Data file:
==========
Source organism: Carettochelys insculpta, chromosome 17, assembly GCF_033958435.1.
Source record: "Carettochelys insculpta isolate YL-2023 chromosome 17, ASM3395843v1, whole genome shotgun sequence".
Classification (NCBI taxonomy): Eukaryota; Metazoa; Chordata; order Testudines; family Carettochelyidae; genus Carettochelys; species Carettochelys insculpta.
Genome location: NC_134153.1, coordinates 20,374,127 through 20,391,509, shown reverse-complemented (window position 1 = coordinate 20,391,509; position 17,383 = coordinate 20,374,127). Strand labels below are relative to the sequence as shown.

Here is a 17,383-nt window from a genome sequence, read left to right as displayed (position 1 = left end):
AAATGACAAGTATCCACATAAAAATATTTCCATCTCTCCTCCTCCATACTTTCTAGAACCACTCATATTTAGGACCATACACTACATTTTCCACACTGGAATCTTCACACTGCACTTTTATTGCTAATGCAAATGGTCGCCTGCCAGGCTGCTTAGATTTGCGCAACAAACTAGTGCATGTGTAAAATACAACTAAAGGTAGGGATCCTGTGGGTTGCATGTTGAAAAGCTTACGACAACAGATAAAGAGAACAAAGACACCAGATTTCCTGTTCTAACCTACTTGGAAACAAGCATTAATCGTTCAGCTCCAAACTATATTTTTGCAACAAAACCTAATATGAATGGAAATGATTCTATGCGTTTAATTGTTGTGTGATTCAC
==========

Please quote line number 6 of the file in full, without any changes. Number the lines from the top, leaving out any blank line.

AAATGACAAGTATCCACATAAAAATATTTCCATCTCTCCTCCTCCATACTTTCTAGAACCACTCATATTTAGGACCATACACTACATTTTCCACACTGGAATCTTCACACTGCACTTTTATTGCTAATGCAAATGGTCGCCTGCCAGGCTGCTTAGATTTGCGCAACAAACTAGTGCATGTGTAAAATACAACTAAAGGTAGGGATCCTGTGGGTTGCATGTTGAAAAGCTTACGACAACAGATAAAGAGAACAAAGACACCAGATTTCCTGTTCTAACCTACTTGGAAACAAGCATTAATCGTTCAGCTCCAAACTATATTTTTGCAACAAAACCTAATATGAATGGAAATGATTCTATGCGTTTAATTGTTGTGTGATTCAC